On Mar 1, 2018, at 20:40, Luke Kenneth Casson Leighton <l...@lkcl.net> wrote:
> On Thu, Mar 1, 2018 at 10:42 PM, Richard Wilbur
> <richard.wil...@gmail.com> wrote:
>> Luke, have you tested the D/A circuit on the micro-desktop board?
> yep it works great up to 1024x768.  i haven't yet been able to get it
> to sync at anything greater than that, because you have to manually
> convert the signals into A20 timings... and of course if you can't
> read the EDID data you don't know *exactly* what the settings are in
> the first place for any given monitor.
> 1024x768, being a common VESA standard, has worked consistently on
> every monitor i've tried.

So if we could read the EDID the driver would figure out the A20 timings?  Does 
the A20 already have a graphics driver capable of that?  (In which case the 
bit-banging VESA DDC driver becomes very important.)  How much of this 
infrastructure already exists?  I'm bringing my tools, where do we start 

I have a collection of VGA monitors with different aspect ratios and sizes (3 
CRT and 3 LCD).  I'd be happy to test resolutions above and below 1024x768.

>> Only thing I would worry about is the hold time on the data lines.  If
>> the A20 sets up the data quickly (relative to the pixel time) and
>> holds it until the next setup, we should be in good shape.
> sigh yeah i thought about that... using buffer ICs with a "hold", and
> linking up the clock line to it.... never got round to it.  i'd prefer
> to just skip the entire circuit and use a TFP410 (or maybe it's a
> TFP401a), or a Chrontel RGB/TTL to VGA converter IC.  CH7036 i think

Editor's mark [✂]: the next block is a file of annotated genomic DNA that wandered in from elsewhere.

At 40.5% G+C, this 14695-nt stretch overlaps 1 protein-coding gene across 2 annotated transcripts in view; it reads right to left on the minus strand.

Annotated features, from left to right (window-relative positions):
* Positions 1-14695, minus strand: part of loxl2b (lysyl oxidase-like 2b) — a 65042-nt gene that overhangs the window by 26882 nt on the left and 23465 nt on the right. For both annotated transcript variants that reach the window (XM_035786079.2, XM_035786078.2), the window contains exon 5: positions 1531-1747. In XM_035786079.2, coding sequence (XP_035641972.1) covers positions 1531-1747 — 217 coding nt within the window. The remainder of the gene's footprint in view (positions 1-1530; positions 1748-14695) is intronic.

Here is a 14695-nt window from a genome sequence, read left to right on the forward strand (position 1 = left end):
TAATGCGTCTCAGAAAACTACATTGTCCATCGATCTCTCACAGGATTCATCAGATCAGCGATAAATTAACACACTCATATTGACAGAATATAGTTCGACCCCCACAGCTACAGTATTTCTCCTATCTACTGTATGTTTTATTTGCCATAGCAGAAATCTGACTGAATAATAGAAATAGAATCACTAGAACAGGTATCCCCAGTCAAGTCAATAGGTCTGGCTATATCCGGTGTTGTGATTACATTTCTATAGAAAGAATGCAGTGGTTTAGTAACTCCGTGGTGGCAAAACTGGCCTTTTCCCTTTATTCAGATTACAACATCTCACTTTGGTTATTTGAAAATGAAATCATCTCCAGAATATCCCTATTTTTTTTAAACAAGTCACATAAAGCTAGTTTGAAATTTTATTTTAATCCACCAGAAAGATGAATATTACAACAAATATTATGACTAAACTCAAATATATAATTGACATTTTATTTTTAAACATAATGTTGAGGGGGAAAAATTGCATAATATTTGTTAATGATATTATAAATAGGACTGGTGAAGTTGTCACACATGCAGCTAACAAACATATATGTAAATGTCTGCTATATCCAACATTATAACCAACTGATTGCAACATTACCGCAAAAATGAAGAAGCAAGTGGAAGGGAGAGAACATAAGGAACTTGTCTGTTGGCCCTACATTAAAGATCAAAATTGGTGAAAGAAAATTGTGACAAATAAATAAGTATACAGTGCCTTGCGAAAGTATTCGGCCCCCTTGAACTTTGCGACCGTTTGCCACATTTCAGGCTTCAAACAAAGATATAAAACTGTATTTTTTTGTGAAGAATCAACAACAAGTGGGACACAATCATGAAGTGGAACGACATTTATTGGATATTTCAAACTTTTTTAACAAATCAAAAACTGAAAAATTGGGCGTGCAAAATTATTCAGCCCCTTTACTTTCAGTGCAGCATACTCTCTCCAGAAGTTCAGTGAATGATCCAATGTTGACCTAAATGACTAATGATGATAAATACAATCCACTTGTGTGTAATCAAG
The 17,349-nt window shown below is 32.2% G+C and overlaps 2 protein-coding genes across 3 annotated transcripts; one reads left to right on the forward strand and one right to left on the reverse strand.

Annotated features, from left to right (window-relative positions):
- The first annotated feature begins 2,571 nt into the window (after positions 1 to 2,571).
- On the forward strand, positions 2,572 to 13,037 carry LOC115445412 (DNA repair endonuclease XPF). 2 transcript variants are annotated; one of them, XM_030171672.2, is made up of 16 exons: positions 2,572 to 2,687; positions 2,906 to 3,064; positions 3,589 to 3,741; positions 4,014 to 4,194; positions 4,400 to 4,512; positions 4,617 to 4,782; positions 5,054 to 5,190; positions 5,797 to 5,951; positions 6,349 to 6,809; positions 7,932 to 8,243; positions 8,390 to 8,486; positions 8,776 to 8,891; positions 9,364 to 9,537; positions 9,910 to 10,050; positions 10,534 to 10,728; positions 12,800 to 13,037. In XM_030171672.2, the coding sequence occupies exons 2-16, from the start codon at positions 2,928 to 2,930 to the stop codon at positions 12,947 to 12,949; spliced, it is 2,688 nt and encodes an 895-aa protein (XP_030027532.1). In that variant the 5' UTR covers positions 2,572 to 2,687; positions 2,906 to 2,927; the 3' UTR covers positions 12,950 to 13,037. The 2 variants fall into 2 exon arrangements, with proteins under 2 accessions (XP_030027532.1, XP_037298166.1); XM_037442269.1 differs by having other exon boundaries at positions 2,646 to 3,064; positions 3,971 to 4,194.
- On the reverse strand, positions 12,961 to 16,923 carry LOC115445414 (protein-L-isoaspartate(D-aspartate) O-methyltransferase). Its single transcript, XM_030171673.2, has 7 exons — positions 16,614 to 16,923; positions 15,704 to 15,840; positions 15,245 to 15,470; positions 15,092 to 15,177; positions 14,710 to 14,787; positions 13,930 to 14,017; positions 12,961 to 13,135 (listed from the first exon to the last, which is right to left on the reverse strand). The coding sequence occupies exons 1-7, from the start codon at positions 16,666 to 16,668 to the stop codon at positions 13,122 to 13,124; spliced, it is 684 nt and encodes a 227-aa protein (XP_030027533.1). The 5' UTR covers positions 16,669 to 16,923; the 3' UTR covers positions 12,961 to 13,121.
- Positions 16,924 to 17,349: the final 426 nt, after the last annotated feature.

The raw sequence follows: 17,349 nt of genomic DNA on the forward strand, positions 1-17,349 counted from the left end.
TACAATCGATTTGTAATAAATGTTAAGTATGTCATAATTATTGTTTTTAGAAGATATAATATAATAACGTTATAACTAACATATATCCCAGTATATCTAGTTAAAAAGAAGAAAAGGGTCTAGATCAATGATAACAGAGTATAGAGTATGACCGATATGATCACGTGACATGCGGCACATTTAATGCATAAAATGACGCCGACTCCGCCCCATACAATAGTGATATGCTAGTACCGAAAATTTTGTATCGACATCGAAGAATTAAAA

> it is.

Are you thinking of octal D flip-flops?  I'll have to look up those datasheets. 
 What do those chips offer over the flip-flops?  How do the prices compare?

> yyup.  exactly.  remember, you can't do more than one interface on
> any given set of pins, so i had to pick one (RGB/TTL or LVDS or MIPI
> or eDP), that then means you have to have a conversion IC in-place on
> the Card if a particular SoC doesn't *have* that interface... and many
> of the lower-cost SoCs don't because they're not part of the MIPI or
> DisplayPort cartel(s)....

Yes, that's the awful thing about so many industry standards:  you can't get 
the text without signing documents and paying a handsome price, you can't use 
them without paying royalties to the patent owners.

> ... and even if you had LVDS, the cost on the other side (Housing
> side) of having an LVDS-to-RGB/TTL converter is so high relative to
> the cost of the LCD itself that companies would rebel and not bother
> with the standard at all.
> so, bizarrely, RGB/TTL, by being both "free" and also unencumbered by
> patents *and* by being lowest-common-denominator, wins out on all
> fronts.  except for the fact that you need a 125mhz clock-rate for
> 1920x1080@60fps, which is a bit... high.  but hey.

Will the A20 clock the RGBTTL interface that high?
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